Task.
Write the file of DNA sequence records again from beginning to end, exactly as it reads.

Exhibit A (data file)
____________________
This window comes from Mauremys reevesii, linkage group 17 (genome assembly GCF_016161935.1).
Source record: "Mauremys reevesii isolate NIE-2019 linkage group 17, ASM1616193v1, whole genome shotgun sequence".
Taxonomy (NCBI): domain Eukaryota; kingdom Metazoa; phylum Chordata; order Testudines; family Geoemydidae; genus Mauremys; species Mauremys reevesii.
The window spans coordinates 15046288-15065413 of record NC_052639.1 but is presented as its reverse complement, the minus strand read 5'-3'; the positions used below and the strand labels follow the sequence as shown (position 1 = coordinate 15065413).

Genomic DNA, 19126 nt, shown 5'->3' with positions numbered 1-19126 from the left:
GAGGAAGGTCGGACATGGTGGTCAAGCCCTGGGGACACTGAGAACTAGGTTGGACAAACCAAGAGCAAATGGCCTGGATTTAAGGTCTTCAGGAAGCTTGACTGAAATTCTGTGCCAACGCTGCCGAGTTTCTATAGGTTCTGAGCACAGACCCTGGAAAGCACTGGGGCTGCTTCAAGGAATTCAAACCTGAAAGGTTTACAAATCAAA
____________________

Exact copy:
This window comes from Mauremys reevesii, linkage group 17 (genome assembly GCF_016161935.1).
Source record: "Mauremys reevesii isolate NIE-2019 linkage group 17, ASM1616193v1, whole genome shotgun sequence".
Taxonomy (NCBI): domain Eukaryota; kingdom Metazoa; phylum Chordata; order Testudines; family Geoemydidae; genus Mauremys; species Mauremys reevesii.
The window spans coordinates 15046288-15065413 of record NC_052639.1 but is presented as its reverse complement, the minus strand read 5'-3'; the positions used below and the strand labels follow the sequence as shown (position 1 = coordinate 15065413).

Genomic DNA, 19126 nt, shown 5'->3' with positions numbered 1-19126 from the left:
GAGGAAGGTCGGACATGGTGGTCAAGCCCTGGGGACACTGAGAACTAGGTTGGACAAACCAAGAGCAAATGGCCTGGATTTAAGGTCTTCAGGAAGCTTGACTGAAATTCTGTGCCAACGCTGCCGAGTTTCTATAGGTTCTGAGCACAGACCCTGGAAAGCACTGGGGCTGCTTCAAGGAATTCAAACCTGAAAGGTTTACAAATCAAA